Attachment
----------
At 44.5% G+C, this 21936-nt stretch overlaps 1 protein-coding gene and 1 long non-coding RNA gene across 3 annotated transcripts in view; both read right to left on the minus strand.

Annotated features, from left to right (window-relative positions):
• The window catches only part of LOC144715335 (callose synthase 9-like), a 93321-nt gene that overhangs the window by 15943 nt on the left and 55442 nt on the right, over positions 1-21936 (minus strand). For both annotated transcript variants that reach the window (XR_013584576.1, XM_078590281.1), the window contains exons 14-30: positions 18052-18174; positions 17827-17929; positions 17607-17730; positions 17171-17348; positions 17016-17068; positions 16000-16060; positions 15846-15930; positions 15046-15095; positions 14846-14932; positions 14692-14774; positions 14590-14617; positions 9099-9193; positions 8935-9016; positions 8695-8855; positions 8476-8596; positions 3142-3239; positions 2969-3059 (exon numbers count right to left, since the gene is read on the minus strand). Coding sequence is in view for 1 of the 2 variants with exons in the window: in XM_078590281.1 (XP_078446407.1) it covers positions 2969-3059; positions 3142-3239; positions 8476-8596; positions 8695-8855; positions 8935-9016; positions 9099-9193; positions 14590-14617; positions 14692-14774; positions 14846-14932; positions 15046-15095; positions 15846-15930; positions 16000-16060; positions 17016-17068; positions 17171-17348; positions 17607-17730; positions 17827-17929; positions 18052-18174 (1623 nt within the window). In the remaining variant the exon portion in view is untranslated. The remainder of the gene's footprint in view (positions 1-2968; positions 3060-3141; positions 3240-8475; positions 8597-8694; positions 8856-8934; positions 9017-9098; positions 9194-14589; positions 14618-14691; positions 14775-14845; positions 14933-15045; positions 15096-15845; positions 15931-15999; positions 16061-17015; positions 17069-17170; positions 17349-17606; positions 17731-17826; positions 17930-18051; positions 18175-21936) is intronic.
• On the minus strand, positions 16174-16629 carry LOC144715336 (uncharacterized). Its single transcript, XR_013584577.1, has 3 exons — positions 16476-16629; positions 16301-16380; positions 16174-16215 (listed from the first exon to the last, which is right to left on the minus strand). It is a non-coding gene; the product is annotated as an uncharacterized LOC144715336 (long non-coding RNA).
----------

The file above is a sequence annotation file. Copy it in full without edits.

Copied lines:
At 44.5% G+C, this 21936-nt stretch overlaps 1 protein-coding gene and 1 long non-coding RNA gene across 3 annotated transcripts in view; both read right to left on the minus strand.

Annotated features, from left to right (window-relative positions):
• The window catches only part of LOC144715335 (callose synthase 9-like), a 93321-nt gene that overhangs the window by 15943 nt on the left and 55442 nt on the right, over positions 1-21936 (minus strand). For both annotated transcript variants that reach the window (XR_013584576.1, XM_078590281.1), the window contains exons 14-30: positions 18052-18174; positions 17827-17929; positions 17607-17730; positions 17171-17348; positions 17016-17068; positions 16000-16060; positions 15846-15930; positions 15046-15095; positions 14846-14932; positions 14692-14774; positions 14590-14617; positions 9099-9193; positions 8935-9016; positions 8695-8855; positions 8476-8596; positions 3142-3239; positions 2969-3059 (exon numbers count right to left, since the gene is read on the minus strand). Coding sequence is in view for 1 of the 2 variants with exons in the window: in XM_078590281.1 (XP_078446407.1) it covers positions 2969-3059; positions 3142-3239; positions 8476-8596; positions 8695-8855; positions 8935-9016; positions 9099-9193; positions 14590-14617; positions 14692-14774; positions 14846-14932; positions 15046-15095; positions 15846-15930; positions 16000-16060; positions 17016-17068; positions 17171-17348; positions 17607-17730; positions 17827-17929; positions 18052-18174 (1623 nt within the window). In the remaining variant the exon portion in view is untranslated. The remainder of the gene's footprint in view (positions 1-2968; positions 3060-3141; positions 3240-8475; positions 8597-8694; positions 8856-8934; positions 9017-9098; positions 9194-14589; positions 14618-14691; positions 14775-14845; positions 14933-15045; positions 15096-15845; positions 15931-15999; positions 16061-17015; positions 17069-17170; positions 17349-17606; positions 17731-17826; positions 17930-18051; positions 18175-21936) is intronic.
• On the minus strand, positions 16174-16629 carry LOC144715336 (uncharacterized). Its single transcript, XR_013584577.1, has 3 exons — positions 16476-16629; positions 16301-16380; positions 16174-16215 (listed from the first exon to the last, which is right to left on the minus strand). It is a non-coding gene; the product is annotated as an uncharacterized LOC144715336 (long non-coding RNA).